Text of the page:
It was Mr Dickson that brought him to Glasgow, and promoted his call. It was observed by the Ministers at that time, that Mr Dixon was for the moving the affections, and Mr Durham for close-dealing with the conscience.
Vol 2, p116

This is an accurate description of one of the strengths of Durham’s preaching.

Mr Durham was a person of the outmost composure and gravity, and it was much made him smile. In some gentleman’s house, Mr William Guthrie and he were together at dinner; and Mr Guthrie was exceeding merry, and made Mr Durham smile, yea, laugh out, with his pleasant facetious conversation. It was the ordinary of the family to pray after dinner; and immediately after their mirth, it’s put upon Mr Guthrie to pray ; and, as he was wont, he fell immediately to the greatest measure of seriousness and fervency, to the astonishment and moving of all present. When they rose from prayer, Mr Durham came to him, and embraced him, and said, ” O ! Will, you are a happy man! If I had been so daft as you have been, I could not have been serious, nor in any frame for forty-eight hours !”
Vol 2, p140

As well as providing an interesting insight into Durham’s character, this episode also illustrates just how different in personality Christians can be.  Durham and Guthrie are both fine representatives of Scottish theology in the mid-17th century – and yet their natures are so different.  But grace unites them.

Weekly Update 23 – Light from an unexpected source!

October 6, 2007

M. Charles Bell’s book Calvin and Scottish Theology: The Doctrine of Assurance (Edinburgh: The Handsel Press, 1985) is one book I have been working through recently.  It is ambitious in scope, in that it aims to give a tour of Scottish theology from John Knox to John MacLeod Campbell (against the background of Calvin) focusing on the issue of assurance and related topics.  A lot of neglected theologians are covered in the book and Durham gets a significant place in the book which is good in that it gives me plenty to work on in my thesis!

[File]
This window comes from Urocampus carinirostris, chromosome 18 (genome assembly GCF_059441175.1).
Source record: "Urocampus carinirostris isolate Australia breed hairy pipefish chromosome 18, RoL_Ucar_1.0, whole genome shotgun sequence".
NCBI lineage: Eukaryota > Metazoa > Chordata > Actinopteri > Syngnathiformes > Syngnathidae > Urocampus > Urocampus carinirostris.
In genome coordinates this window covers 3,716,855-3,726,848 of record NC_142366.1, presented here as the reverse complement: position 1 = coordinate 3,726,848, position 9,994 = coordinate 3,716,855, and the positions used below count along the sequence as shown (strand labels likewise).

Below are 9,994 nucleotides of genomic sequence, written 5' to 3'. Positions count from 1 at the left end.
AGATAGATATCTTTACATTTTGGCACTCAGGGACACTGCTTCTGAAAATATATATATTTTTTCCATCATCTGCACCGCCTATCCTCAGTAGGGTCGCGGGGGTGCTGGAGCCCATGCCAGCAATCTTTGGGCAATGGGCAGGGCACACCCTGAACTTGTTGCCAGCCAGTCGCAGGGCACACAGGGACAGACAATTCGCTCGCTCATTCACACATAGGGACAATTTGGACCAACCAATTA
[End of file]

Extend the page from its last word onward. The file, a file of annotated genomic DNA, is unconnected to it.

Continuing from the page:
Nevertheless, this is not a book that is recommended bedside (or any other kind of) reading.  The author, in my opinion, misreads Calvin and then attempts to set him against 17th C Scottish theology. Incidentally, I think he has also misread Scottish theology to an extent (or at least cast it in as bad a light as possible).  17th C Scottish theology in this book is judged as being simply very bad theology.  The book then is, in my view, historically and theologically suspect.  Having said that the book is not all bad and if you have the ability to sift the (small amount of) wheat from the (large heaps of) chaff there are a number of interesting points made.  One of the best is in Bell’s discussion of Ebenezer Erskine on the gospel offer.  Here are a couple of good quotes.

[Ebenezer Erskine] teaches that only the elect shall savingly close with Christ in the covenant since ‘all saving influences’ of God’s Spirit are peculiar to the elect. (Works, Vol 1, p4,48)… such teaching is, for many, an obstacle to their coming to Christ… [Erskine’s] usual response is to assert that we have nothing to do with election since this is hidden in God’s secret will. (3:100,125,278,431). We should interest ourselves in God’s will as revealed in his promises… The promises, then, are a door by which faith may enter into the new covenant (3:261), and by them ‘the reprobate have as good a revealed warrant for believing as the elect have’ (1:387). In reference to God and his promises, Erskine states that we should view the Scripture’s promises as a genuine revelation of God’s thoughts and feelings towards us, ‘for unbelief is ready to suggest that he says one thing and thinks another’ (2:146). With this statement, Erskine brings us to the heart of the matter, and that is the issue of one’s doctrine of God.